Many doctors have become hesitant to prescribe opioids in recent years.
In Canada, the overall quantity of opioids prescribed, measured as the number of defined daily doses per 1,000 population, declined by 18% between 2012 and 2017. The number of prescriptions per 1,000 people also fell slightly.
This decline could be a positive sign, as it indicates doctors are addressing the problem of over-prescribing, says Tara Gomes, an epidemiologist and co-leader of the Ontario Drug Policy Research Network. But it is important to look at where that decline is occurring, she adds, to make sure patients are not losing access to medications they need. “If it is because people who were already on high doses of opioids are being cut off, that’s not going to lead to decreased harm. However, if the decline is because fewer people are being started on opioids, or started in a more cautious manner, then I do think that is a positive direction for us to be going in.”
Some patients with chronic pain are finding it more difficult to obtain pain medication that works for them. Jules Sherred, a freelance writer in Duncan, British Columbia, says the new guidelines on opioid prescribing brought in by the College of Physicians and Surgeons of BC in 2016 resulted in him being all but cut off from Tylenol with Codeine No. 3, which he had been using for 20 years to treat chronic pain from arthritis and lupus. The initial prescription was written by his rheumatologist, but the guidelines require a prescription from his GP, who must try every alternative treatment before prescribing opioids, despite the fact that Sherred had been taking the relatively mild drug for decades without any sign of abuse.
Sherred is on a waiting list for a specialist pain clinic, where physicians have more leeway in prescribing. In the meantime, he must make do with one pill per day.
“The guidelines were never meant to be enforced so strictly, but a lot of doctors are being cautious because there are no exemptions,” he says. “It leaves GPs in a tough place, and a lot of pain patients are suffering.”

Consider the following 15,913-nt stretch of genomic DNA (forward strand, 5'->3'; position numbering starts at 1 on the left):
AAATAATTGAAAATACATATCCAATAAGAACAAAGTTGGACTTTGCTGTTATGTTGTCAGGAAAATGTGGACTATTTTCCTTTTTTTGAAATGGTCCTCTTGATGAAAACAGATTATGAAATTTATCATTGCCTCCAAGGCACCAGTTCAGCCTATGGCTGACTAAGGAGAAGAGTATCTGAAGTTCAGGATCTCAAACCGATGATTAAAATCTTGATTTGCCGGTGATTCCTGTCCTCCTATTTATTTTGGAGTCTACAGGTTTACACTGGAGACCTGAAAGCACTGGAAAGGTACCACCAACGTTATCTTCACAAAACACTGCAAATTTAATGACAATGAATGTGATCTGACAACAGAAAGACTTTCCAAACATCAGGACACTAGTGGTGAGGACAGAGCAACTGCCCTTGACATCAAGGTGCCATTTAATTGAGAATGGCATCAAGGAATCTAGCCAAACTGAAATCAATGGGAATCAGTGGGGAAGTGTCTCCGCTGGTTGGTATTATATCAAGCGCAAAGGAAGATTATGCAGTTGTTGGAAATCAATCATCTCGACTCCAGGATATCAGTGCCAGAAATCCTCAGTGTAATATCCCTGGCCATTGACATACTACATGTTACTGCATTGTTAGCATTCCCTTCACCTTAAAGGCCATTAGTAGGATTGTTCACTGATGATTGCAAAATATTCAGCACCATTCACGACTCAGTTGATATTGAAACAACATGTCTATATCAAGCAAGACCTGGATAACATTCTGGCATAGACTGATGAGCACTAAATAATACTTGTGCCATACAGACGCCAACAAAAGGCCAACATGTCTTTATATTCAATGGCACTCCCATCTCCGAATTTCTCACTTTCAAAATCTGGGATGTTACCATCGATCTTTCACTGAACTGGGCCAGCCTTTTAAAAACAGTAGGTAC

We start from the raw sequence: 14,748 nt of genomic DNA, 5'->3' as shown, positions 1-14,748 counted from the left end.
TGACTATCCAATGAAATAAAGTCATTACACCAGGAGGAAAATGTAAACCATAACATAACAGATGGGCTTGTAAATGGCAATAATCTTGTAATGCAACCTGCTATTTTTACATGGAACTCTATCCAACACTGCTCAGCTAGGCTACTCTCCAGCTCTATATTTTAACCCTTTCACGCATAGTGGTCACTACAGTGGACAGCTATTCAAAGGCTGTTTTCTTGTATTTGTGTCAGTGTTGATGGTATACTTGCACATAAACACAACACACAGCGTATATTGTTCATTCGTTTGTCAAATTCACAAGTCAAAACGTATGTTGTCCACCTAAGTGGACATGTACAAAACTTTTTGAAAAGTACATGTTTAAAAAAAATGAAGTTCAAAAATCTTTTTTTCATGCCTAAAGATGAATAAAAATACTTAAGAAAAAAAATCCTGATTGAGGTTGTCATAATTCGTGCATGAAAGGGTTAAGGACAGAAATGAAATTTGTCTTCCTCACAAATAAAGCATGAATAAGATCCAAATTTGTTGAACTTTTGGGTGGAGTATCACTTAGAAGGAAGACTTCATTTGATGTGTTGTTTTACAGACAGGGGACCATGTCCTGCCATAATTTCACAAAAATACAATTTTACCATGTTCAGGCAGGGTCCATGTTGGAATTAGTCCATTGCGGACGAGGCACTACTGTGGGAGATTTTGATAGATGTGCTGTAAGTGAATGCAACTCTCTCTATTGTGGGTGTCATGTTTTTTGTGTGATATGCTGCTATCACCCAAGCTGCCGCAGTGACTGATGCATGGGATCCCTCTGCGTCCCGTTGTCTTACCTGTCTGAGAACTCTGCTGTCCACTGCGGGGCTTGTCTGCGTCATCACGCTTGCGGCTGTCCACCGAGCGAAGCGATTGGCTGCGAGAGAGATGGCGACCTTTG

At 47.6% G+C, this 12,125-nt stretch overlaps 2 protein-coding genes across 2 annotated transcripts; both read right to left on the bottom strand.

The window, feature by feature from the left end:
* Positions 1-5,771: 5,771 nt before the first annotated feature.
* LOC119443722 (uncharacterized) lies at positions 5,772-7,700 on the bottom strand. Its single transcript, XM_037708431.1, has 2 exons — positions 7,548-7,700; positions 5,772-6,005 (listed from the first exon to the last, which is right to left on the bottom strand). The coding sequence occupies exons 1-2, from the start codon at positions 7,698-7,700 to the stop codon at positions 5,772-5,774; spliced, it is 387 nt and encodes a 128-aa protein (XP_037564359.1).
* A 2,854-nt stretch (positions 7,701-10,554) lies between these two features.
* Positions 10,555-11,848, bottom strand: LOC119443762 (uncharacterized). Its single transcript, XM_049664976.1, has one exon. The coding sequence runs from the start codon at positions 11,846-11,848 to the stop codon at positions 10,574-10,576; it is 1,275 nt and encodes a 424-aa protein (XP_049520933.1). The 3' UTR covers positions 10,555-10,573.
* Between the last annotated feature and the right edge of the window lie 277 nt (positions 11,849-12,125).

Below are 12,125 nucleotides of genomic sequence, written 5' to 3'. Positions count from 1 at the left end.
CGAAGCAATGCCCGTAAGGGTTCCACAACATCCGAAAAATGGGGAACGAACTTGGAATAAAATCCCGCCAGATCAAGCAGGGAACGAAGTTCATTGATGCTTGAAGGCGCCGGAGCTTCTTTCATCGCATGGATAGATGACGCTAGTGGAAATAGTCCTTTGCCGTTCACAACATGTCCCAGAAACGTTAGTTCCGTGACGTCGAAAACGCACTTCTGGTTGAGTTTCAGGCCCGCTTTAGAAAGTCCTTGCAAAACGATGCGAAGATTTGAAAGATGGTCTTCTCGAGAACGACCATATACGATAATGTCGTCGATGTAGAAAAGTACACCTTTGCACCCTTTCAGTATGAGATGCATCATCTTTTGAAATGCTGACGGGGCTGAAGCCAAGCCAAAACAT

Gomes has heard similar stories from patients in Ontario, with physicians refusing to prescribe the doses previously received by patients or cutting them off entirely. “We’re definitely hearing anecdotes that this is happening, but what we don’t know is whether it is happening to a small group of people or a broad swath of the chronic pain community,” she says.
Patients in the US face similar barriers, says Lisa Reist, an artist in New York City who has been dealing with chronic pain for seven years. The Centers for Disease Control recommended in 2016 that non-cancer patients receive no more than 90 mg of morphine equivalent per day. “My doctor felt intense pressure from her bosses and colleagues, no matter how detailed her record keeping or how low a risk I was for substance abuse, to make sure all her patients were below that limit,” she says.
Proposed legislation aims to tighten the rules further, by limiting prescriptions to seven days with no refills. The limit would not apply to patients with chronic pain but, given the lack of pain management specialists, Reist fears that would leave many people with undiagnosed and untreated chronic pain.
Aside from the physical danger of suddenly reducing or cutting off access to opioids for long-term patients, there is risk that some patients will turn to the far more dangerous illicit supply, says Matthew Young, a senior research and policy analyst at the Canadian Centre on Substance Use and Addiction. “As we try to reduce prescriptions, we have to be careful not to create a market for illicit opioids,” he says. “That’s when we will start to see the harms increase.”
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